Sorry this is a little late in the day, but had a huge online free workshop today and got a little bit behind. Prayers appreciated as we’re all feeling a little sick at my house too which doesn’t help the energy levels. The doors to CONQUER are open starting today, 9/29 and close October 8. If you’ve been wanting to join this amazing supportive membership, now is your chance. Go here for information on joining.
Todays Question: All the articles and blogs I read regarding divorce seem to frown upon it. Many talk about trying to work things out and repair the damage that has been done. However, I am married to an individual that does not think that there is anything wrong, that does not see the need for change or even communicating about our problems. He believes in a higher power but is not spiritual or religious.
With that said, he does not think that we should see a counselor and gets bothered if I even mention it. The last time I brought it up he asked me to give him the chance to change on his own. I disagreed but went ahead and gave him some time to see the changes. The changes he made were all superficial and nothing that would have an impact or show that he is going to change long-term.
I am tired of being the one always trying to make things happen. He shuts me out every single time I try to discuss anything. He is dismissive and everything I say he makes it seem like all I do is complain.
I don't know if divorce is the way but I know that our marriage is a destructive one according to the assessment I took on your website. Any advice? I know I need to start by strengthening my core and replying in a loving manner while setting boundaries and that's what I plan on doing in the time being until I can figure out if I can get out of this marriage.
Answer: I would agree that if possible, repairing the marriage is preferable to divorce. But there are two fundamental questions that must be addressed by both the husband and wife if there is to be a true restoration of the marriage.
The first question is: What’s broken? If we use the analogy of a house that needs repairs, we start by making an overall assessment of what’s broken and what is essential to repair in order to make the house habitable. Is there a cracked foundation, termites, mold, broken windows, water damage, roof problems, weak joists, no insulation, plumbing problems? In other words, what is the extent of the damage?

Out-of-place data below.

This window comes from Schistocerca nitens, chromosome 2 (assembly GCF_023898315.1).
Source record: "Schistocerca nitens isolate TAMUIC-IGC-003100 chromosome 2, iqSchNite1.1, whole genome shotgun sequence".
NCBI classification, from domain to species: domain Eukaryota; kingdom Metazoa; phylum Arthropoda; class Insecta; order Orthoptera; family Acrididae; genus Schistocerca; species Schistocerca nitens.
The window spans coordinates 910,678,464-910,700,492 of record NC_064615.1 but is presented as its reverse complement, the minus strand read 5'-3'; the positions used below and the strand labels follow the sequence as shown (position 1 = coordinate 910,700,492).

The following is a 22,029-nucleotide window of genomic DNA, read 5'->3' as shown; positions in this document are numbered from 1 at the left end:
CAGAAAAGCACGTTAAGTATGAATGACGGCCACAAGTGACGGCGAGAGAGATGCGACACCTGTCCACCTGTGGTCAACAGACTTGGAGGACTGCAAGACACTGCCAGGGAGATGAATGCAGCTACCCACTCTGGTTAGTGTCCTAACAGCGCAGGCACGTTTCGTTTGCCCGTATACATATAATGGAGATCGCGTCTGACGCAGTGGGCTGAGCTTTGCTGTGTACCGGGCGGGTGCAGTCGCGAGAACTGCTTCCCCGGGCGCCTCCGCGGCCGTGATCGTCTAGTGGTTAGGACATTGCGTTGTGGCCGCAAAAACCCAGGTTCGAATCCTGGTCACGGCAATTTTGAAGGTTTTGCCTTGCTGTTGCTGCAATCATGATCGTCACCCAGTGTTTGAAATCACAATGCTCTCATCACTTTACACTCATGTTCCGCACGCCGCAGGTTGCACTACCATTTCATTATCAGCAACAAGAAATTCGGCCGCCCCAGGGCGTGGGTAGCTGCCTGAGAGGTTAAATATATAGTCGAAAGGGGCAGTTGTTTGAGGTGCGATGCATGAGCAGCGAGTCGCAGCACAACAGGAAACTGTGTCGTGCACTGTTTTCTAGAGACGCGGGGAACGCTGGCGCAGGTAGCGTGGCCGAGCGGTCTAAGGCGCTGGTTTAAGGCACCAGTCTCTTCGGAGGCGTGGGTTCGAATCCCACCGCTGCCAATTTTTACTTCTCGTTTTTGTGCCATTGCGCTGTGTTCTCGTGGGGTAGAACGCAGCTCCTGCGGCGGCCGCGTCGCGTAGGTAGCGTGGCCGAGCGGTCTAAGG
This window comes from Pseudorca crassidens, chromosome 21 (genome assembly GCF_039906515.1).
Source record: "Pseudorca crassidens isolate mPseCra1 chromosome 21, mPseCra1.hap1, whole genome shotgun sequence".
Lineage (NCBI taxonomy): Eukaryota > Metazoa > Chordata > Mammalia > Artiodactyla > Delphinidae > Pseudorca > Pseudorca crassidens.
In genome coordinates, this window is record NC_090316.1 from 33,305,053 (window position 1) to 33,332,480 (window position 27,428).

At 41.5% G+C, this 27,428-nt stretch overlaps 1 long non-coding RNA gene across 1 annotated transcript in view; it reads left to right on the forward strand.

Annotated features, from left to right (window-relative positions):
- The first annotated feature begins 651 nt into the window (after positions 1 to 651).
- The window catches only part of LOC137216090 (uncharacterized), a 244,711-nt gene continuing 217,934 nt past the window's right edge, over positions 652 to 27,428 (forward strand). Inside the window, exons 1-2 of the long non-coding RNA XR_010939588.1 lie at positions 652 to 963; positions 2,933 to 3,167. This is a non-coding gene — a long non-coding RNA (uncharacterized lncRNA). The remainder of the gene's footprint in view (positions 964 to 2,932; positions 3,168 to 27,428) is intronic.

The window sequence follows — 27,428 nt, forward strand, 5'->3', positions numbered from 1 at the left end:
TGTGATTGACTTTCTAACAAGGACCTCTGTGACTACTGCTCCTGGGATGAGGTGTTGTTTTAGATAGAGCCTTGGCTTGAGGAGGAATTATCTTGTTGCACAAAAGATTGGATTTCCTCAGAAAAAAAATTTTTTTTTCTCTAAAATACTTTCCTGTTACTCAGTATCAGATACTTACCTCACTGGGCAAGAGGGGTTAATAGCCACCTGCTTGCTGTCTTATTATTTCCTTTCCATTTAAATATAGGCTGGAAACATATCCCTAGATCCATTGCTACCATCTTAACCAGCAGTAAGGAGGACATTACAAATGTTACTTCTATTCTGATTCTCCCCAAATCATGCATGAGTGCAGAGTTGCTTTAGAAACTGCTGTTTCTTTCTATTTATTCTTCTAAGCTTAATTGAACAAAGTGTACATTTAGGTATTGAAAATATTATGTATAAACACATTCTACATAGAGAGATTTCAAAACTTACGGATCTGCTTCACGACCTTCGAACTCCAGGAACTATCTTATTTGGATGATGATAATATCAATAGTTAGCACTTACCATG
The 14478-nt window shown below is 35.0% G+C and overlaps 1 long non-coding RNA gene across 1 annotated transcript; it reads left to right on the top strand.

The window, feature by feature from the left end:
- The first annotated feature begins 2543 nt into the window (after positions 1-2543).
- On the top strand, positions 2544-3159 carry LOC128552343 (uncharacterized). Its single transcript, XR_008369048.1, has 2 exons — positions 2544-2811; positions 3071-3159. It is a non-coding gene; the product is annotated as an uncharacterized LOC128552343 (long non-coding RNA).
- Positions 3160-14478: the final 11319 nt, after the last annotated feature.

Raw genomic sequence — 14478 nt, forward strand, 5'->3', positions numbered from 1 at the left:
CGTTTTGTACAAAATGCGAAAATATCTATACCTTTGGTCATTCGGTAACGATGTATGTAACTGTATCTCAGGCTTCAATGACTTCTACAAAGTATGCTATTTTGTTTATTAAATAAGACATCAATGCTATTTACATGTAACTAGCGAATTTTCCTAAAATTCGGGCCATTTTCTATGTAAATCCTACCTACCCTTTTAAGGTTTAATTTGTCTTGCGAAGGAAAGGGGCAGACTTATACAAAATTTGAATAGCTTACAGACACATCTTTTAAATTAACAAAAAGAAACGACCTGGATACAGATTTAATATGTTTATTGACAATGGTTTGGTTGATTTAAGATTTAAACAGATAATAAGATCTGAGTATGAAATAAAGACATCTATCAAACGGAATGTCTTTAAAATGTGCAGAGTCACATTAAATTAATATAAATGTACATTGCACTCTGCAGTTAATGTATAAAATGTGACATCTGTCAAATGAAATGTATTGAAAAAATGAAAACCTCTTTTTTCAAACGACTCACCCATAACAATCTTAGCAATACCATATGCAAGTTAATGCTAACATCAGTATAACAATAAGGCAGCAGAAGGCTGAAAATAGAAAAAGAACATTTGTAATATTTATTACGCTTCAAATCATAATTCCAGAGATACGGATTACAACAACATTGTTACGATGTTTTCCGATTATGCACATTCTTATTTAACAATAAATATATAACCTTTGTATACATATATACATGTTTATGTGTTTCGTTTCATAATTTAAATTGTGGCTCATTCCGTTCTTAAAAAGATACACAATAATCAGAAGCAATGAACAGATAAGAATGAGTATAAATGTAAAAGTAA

From your question, you say your husband feels that there is no damage. From his perspective everything is fine. He doesn’t see any need for repairs. On the other hand, you say your marriage is broken so badly that you need a repair person (counselor) to help you fix your marriage.
But then, you say your husband says he will make some changes on his own. But I would ask what changes is he going to make if he doesn’t see anything is broken?
His promise to make changes is like someone who promises to hang new curtains over broken windows. It might cover the problem for a bit, but when the cold rain and wind come, the curtains don’t last because the curtains did not fix the problem, they just covered it up.
My second question is for you: How is this broken-down house (marriage) affecting you? Perhaps the mold is affecting your health. You are freezing cold and getting sick a lot. Or you fell through the floorboards that were eaten up by termites and broke your leg. Just because he’s fine living this way does not mean you are. Therefore it’s important for you to learn that it’s biblically wise and right for you to advocate for yourself in order to be a good steward of your physical, mental, emotional, financial, and spiritual health. You are not complaining, being ungodly or a bad wife when you object to living in a toxic environment. God does not value the sanctity of marriage more than the safety and sanity of the individuals in that marriage.
But even if you did agree that your house needed extensive repairs, are you both committed to do the work necessary to truly repair the damage?
Your question didn’t specify what my test on destructive marriages showed you, but based on what you learned, your husband has work to do to repair the damage. But you too will have work to do. You will need to be able to not only forgive, but to learn to trust him again, to stop enabling and over-functioning as you indicated that you are getting weary of shouldering the entire responsibility of keeping this relationship viable.
You know what you need to do right now because you stated it already. You said, “I need to start by strengthening my core and replying in a loving manner while setting boundaries and that's what I plan on doing for the time being until I can figure out if I can get out of this marriage.” Exactly. That’s an excellent place to start the work you need to do because if no repairs are made, you will have to decide whether or not you can stay well, or how you can leave well. I’d also encourage you to join CONQUER as our educational support group will give you the help you need to get safe, sane, and strong.
Friend, what specifically do you think would be required to repair your marriage?